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Archive for the ‘PISA Test Rankings’ Category

The Homework Debate never seems to go away.  Popular books and articles inspired initially by American education writer Alfie Kohn and his Canadian disciples continue to beat the drum for easing the homework burden on students or eliminating homework altogether before the secondary school level. That “No Homework” movement made significant inroads in the United States and Canada during the 2000’s. The Organization for Economic Cooperation and Development (OECD), responsible for the Program of International Assessment (PISA) test, confirmed that the amount of time students in North America spend on doing homework had declined, as of the 2014 assessment year.

HomeworkHackItHomeworkCaseAgainst2006

 

A critical question needs to be asked: Has the “No Homework” movement and the apparent push-back against homework had an adverse effect on student achievement? That’s difficult to answer because, despite the critical importance of the issue and the long history of homework research, few North American researchers have been inclined to study the role that homework plays in enhancing student achievement, even in mathematics.

One little-known researcher, Lake B. Yeworiew, an Ethiopian scholar, based at the University of Calgary, but recently-arrived in Canada, saw the hole in the research and recently tackled the whole question. His focus was on assessing the relationship between homework and Grade 8 Mathematics student achievement, comparing Canadian students with the top performing students in the world. While attending the AERA 2019 Congress (April 5-9) in Toronto, I got a sneak peak at his findings.  While his research study attracted little attention, it will be of considerable interest to all of those committed to maintaining and improving student performance standards.

LakeYoworiew

His University of Calgary study, co-authored with Man-Wai Chu and Yue Xu, laid out the essential facts: The average performance of Canadian students in Mathematics (PISA) has declined since 2006 (OECD, 2007, 2010, 2014, 2016)  Students from three top performing Asian countries, Singapore, Macau-China and Japan, continue to outperform our 15-year-old students by a significant margin.  Furthermore, OECD reports that students in Asian countries (Singapore, Japan, Macao- China and Hong Kong-China) spend more time doing homework and score much higher. It is estimated that they score 17 points or more per extra hour of homework.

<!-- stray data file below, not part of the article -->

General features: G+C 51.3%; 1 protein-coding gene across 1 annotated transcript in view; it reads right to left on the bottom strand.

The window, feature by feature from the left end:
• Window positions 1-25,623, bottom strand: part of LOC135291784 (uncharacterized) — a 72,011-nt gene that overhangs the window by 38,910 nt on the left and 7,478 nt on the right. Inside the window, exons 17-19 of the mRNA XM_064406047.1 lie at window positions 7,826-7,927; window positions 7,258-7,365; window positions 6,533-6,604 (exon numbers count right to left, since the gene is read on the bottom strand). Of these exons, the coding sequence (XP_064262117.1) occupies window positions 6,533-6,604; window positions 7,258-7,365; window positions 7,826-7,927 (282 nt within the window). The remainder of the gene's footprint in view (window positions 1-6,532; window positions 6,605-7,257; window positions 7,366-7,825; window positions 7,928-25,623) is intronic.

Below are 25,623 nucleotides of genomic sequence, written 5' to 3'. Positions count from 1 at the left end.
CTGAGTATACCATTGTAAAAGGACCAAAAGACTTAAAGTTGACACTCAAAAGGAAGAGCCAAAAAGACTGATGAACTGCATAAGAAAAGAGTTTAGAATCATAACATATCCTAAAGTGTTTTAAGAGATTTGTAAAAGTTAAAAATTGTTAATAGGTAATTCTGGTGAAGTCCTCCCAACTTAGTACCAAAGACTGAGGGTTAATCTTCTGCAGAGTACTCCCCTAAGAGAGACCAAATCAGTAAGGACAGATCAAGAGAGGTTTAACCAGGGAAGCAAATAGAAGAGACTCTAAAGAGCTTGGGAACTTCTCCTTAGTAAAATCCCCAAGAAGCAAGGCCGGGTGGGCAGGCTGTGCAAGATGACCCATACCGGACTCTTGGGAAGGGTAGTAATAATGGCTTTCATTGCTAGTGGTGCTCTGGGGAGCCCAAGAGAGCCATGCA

Recent North American research seems more alert to the need to study the relationship between homework and academic achievement, particularly in mathematics. A literature review, conducted by Yeworiew, Chu and Xu, demonstrates that, while the findings cut in both directions, the weight of research favours homework. In fact, the Canadian Council of Ministers’ of Education (CMEC 2014) has come down in favour of homework. Based upon Canadian national test surveys (PCAP), CMEC confirms that math achievement of students who do not do homework is significantly lower than those doing regular homework.

Yeworiew and his research team provide further confirmation of this 2014 CMEC assessment. Utilizing the 2015 TIMSS study in Canada, involving 8,757 students and 276 schools in four provinces (Ontario, Quebec, Manitoba and Newfoundland/Labrador), the authors demonstrate the clear value of regular homework in modest amounts.

The research findings are effectively presented in a series of graphs mapping the study results, reprinted here directly from their AERA 2019 Toronto presentation:

 

 

The relationship between homework and achievement is becoming less of a mystery. Based upon the performance of Grade 8 students in the 2015 TIMSS study, short but frequent homework assignments contribute to improved student learning and achievement in mathematics. Frequent homework assignments, up to four times a week, have a positive effect on math achievement, but less sop when it is of longer duration. No discernable differences were detected for girls in relation to boys at the Grade 8 level in Canada.

Why do Canadian researchers produce so few studies like the University of Calgary project attempting to assess the impact of homework on achievement?  To what extent is it because Canadian homework studies tend to focus on psycho-social aspects such as the impact of homework on student attitudes and the opinions of parents?

Are we asking the right questions? “How much is enough?” is surely a sounder line of inquiry than “How do you feel when overburdened with homework? ” What is really accomplished by asking ‘Does homework ad to your anxieties?” Should we be more conscious of the inherent biases in such research questions?